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Going static

25 January 2021

Over the last week or so I've migrated this website and blog from a custom PHP CMS I built to an Eleventy build hosted on an Azure storage container.

So why did I go static?

I did get partly inspired by this Eric Meyer post about going static. He's mainly addressing government agencies in a call for them to improve their web services to provide accessible information in the time of Covid 19 - So not a whole lot to do with my little developer blog! But it underlines some of the benefits of static sites. Here are the main reasons I went static:

Why go static? Performance #

Moving from old-school PHP shared hosting to static means you get the benefits of the CDN (content delivery network).

A CDN makes copies of your site and distributes them to servers around the globe. It means that people visiting your site pull the information from an closer source regardless of where they are in the world, whereas my old hosting company were based in Sydney. CDNs also use caching to increase performance.

WordPress sites can have CDN level caching if you know what you're doing and pay more for the set up, but static sites have CDN hosting almost as the default.

The other reason the performance is better is that you don't have to boot up a PHP instance and grab data from a database on every request. PHP is reasonably fast, but these steps definitely take time.

Why go static? Money #

This is one that doesn't get talked about as much as I'd expect. Maybe because everyone on the tech industry is so damn rich, but static hosting can be cheaper than PHP hosting. So far the hosting has cost me nothing with Azure. But after a year they start charging by the amount of data they send over the wire.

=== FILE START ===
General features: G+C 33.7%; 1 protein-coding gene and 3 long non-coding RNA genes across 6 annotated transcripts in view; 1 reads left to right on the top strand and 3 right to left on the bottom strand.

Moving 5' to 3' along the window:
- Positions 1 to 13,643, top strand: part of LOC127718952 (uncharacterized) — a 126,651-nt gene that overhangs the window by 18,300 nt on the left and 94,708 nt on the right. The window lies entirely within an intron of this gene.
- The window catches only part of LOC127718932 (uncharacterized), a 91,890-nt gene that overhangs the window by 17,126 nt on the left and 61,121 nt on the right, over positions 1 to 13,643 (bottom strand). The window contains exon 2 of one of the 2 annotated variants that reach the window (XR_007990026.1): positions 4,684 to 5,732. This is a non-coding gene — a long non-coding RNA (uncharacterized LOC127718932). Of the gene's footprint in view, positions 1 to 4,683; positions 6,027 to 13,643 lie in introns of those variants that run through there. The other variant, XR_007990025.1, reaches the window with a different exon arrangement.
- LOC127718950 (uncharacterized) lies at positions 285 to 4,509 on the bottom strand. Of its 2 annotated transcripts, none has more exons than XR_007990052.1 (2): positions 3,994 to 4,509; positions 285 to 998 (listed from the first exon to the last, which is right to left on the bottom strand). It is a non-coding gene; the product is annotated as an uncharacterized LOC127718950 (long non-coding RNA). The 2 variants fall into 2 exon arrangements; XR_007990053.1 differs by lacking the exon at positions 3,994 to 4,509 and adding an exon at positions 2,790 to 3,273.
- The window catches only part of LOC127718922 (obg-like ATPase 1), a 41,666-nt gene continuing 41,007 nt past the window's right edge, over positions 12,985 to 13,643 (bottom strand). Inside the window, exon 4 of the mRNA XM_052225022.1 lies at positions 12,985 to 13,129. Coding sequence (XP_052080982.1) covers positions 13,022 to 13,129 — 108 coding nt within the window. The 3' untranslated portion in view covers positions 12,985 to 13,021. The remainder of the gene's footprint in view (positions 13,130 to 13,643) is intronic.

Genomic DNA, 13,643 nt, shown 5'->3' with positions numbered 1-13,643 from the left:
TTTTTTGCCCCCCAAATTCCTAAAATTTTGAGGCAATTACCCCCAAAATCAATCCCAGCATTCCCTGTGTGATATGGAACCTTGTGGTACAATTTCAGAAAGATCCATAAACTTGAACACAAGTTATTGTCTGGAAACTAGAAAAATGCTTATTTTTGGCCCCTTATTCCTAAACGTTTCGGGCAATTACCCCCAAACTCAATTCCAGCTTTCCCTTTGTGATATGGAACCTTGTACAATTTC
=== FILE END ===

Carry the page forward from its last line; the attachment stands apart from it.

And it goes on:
The thing is, this site would have to be visited hundreds of thousands of times before the costs would match what I've been paying to run a PHP server and MySQL on shared hosting. Another benefit is the free SSL I get from Azure which would've cost about $100 a year from traditional hosting.

Why go static? Deployment and developer experience #

With the previous PHP host, I needed to use FTP to upload my site. Most of the time this was okay but there were times that I forgot to upload a file and it caused the entire site to crash. I also made a simple misspelling in my database credentials once and I think it took me two hours to find and fix it.

When setting up a dev server for my PHP site, it would take a while to set up which folder to point my dev environment, and I still didn't get any live reload.

Now I can develop with Eleventy using the built-in dev server. Then when I've finished, commit those changes and push to github. Then (and this is the cool part) a github action will automatically push the site up to Azure using the Azure cli. I used this guide from the Azure docs to get it done. Although for some reason it does send me a warning every time - even though it seems to work.

This is still a far better experience than the PHP deployment experience i had.

I would definitely recommend going static for a simple blog site and I'm excited to keep using Eleventy as a way to build performance websites.

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